When I was three I had my cousin convinced I could read. In reality I had heard "Joey the Jack-o-lantern" so many times I had it memorized. To this day everyone in my family can tell you when Joey is and is not scary.
Do you remember spending hours pouring over pages searching for Waldo? I do! Seek-and-find books are no longer just looking for a tall skinny guy in a striped shirt (although we check out plenty of those, too). We have books in which readers are asked to locate differences between two images or find small images inside full-size illustrations. We even have some seek-and-find books featuring pages with real photographs. The more books I looked for, the more I found (truly seek and find)!
One of the more charming titles I have come across is “Find Momo” by Andrew Knapp. This book is full of photos, and each photo contains a border collie named Momo for readers to find. Sound easy? Not so much. While you won’t have to go crazy looking up the answers online, you may find yourself needing a few minutes to actually find this adorable dog who enjoys playing peek-a-boo with readers. Another fun seek-and-find book is the Where’s the Meerkat series by Paul Moran. In these books you seek out a family of meerkats in a style similar to Where’s Waldo. However, in my opinion I find it easier to find a handful of meerkats (even if they are wearing sunglasses) in a crowd of humans than it ever was finding Waldo. Plus, the meerkats are just cute! Continue reading →
“Caramba looked like any other cat. He had soft fur and a long, stripy tail. He ate fish. He purred. He went for long walks. But Caramba was different from other cats. He couldn’t fly.”
So begins the tale of Caramba, the cat who couldn’t fly. Caramba does want to fly, and he tries several times without success. In truth, Caramba is just different from all the other cats. Author Marie-Louis Gay has created an endearing character, with which we can all sympathize. We have all felt different at some point or been unable to do what seems easy to everyone else. Yet once Caramba accepts his differences and discovers his own personal talents, he is able to let go of his anxieties and even encourages his friend to try new things. If you have a little one worried about his or her own differences, check out this beautifully illustrated story.
Children love to tell tales, both of their own true experiences and those they have created. Often before a child can read print, you will see a child “reading” a book, ignoring the text, but using the illustrations as inspiration for a story he fashions as he turns the pages. In doing this, the child will learn to use illustrations as guides and will later be able to use this skill to help him in figuring out difficult words on a page and understanding more complex texts. Listening to a child “read” a book in this manner is a great way to build an early reader’s confidence and narrative skills. You can encourage your child to look closely at illustrations by providing her books without words. Try a few of our favorites:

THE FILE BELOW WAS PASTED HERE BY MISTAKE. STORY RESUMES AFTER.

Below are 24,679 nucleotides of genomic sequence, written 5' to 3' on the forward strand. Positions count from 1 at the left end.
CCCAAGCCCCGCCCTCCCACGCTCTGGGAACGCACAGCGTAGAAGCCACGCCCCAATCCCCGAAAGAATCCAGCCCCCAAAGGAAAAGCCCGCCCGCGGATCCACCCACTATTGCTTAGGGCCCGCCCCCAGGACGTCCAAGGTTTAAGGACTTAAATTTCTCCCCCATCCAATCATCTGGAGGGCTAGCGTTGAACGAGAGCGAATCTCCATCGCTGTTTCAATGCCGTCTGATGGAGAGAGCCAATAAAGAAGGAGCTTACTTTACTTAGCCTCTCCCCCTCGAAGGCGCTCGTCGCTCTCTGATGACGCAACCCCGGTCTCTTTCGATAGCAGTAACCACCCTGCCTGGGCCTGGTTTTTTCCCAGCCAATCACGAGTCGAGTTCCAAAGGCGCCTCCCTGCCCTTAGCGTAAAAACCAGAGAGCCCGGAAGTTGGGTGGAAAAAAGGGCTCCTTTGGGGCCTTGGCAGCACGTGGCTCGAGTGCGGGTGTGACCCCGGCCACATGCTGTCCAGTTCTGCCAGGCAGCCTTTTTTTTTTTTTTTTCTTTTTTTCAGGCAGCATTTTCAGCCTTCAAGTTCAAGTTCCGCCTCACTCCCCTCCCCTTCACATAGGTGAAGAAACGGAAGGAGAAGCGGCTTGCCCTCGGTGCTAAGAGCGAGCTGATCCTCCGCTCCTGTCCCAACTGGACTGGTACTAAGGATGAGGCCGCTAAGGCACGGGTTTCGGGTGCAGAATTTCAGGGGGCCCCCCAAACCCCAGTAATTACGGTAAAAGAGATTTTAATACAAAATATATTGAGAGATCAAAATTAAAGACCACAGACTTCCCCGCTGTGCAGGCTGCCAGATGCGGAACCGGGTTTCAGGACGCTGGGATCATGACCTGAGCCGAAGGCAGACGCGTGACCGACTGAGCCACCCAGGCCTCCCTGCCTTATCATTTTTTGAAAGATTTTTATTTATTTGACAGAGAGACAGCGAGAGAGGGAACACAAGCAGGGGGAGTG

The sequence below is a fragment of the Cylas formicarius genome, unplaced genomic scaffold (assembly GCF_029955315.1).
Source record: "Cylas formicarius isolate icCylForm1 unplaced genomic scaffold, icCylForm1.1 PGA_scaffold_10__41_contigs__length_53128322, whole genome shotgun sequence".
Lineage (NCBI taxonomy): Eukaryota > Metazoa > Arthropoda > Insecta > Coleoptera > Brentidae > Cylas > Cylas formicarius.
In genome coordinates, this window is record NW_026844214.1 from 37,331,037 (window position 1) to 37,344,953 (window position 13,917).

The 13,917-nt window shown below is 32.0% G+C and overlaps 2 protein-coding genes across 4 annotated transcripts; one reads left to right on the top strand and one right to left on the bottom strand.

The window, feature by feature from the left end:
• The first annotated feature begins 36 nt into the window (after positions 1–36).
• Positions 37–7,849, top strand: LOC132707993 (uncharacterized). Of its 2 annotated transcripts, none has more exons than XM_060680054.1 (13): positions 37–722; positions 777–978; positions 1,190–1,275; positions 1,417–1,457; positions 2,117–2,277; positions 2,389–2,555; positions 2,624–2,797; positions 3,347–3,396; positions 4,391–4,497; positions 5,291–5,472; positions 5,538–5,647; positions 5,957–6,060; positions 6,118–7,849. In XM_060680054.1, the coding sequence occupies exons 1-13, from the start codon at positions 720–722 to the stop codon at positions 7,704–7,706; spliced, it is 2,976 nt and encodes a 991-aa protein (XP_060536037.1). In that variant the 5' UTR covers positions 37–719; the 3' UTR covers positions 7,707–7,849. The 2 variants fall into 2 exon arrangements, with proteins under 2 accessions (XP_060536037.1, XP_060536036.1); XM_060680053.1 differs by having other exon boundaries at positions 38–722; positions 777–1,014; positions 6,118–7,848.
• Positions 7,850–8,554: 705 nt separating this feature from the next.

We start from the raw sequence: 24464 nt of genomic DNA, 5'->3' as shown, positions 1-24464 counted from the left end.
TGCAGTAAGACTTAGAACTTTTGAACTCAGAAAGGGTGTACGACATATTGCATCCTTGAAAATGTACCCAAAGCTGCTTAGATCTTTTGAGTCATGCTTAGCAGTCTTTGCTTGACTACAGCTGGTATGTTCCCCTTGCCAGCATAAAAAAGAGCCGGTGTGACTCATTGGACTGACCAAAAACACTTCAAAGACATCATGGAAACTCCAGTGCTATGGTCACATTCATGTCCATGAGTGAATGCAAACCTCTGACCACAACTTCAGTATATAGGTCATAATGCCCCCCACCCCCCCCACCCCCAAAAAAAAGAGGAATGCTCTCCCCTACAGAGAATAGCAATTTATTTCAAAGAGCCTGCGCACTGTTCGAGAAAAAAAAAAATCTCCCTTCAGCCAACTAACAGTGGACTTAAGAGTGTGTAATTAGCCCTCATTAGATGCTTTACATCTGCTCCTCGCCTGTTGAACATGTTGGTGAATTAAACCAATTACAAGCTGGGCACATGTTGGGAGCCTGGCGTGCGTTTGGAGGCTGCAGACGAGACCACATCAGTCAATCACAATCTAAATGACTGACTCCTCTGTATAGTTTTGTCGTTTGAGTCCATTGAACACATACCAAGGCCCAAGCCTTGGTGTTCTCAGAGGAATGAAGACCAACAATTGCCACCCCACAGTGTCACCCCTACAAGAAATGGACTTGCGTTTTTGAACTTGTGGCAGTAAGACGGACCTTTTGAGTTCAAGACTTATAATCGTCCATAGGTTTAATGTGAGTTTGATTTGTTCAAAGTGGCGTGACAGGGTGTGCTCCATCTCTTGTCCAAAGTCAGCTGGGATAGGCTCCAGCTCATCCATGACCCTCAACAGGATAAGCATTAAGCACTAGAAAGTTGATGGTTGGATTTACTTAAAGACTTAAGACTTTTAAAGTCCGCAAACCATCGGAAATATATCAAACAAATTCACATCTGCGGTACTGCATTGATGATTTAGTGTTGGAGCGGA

Do you remember “Where’s Waldo?” and how much fun it was to not only find Waldo and his accessories, but also see who else was in his world and what they were up to? As it turns out, there are more books like this. We at the library have classified them into two categories: seek-and-find and panoramic.
Seek-and-finds are just what you would expect – detailed illustrations in which you search for specific items from a list. Panoramic titles, however, do not have a list of items to find, and often they don’t have any text at all. But the more you look, the more you see in their fantastically full pictures.
Panoramic books are enjoyable for all age groups. The pictures are enchanting and pull you in, especially those by Charlotte Dematons, such as “The Yellow Balloon,” “Holland” and “Let’s Go.” Personally, I have poured over one book for several hours, amazed at the details, colors and scope of each page. Other titles will show how a location changes over the course of time. “In the Town All Year ‘Round” by Rotraut Berner shows how several places are transformed by each season. “Busy Bunny Days” by Britta Teckentrup shows thee locations (town, farm and port) over the course of one day. Books along these lines are also good for helping young minds understand time and how it passes, as well as the differences in seasons. Continue reading →
Recently I have found several books that I feel are as much for adults as for children. One such book is a recent addition to the collection called “Battle Bunny” by Jon Scieszka. This is the (heavily edited) story of a young rabbit on his birthday. Countless are the stories about a young person who feels forgotten on his birthday, only to be surprised with a party thrown by his friends. We’ve been there, done that. At the outset, “Battle Bunny” is such a story. However, with the help of an additional author/illustrator, only known as Alex, the story takes a drastic turn. Birthday Bunny becomes Battle Bunny and receives special powers, which he will use to put his evil plan into action!
What I love about this book is how it looks. Each page has been altered to look as if a young mind has taken the story into his own hands and not only changed the text, but also added to the illustrations with his number two pencil. You can still see the original text and illustrations, so reading both versions is possible. In my opinion, the story of Battle Bunny is more exciting than that of Birthday Bunny. Check out this clever book and see if you agree!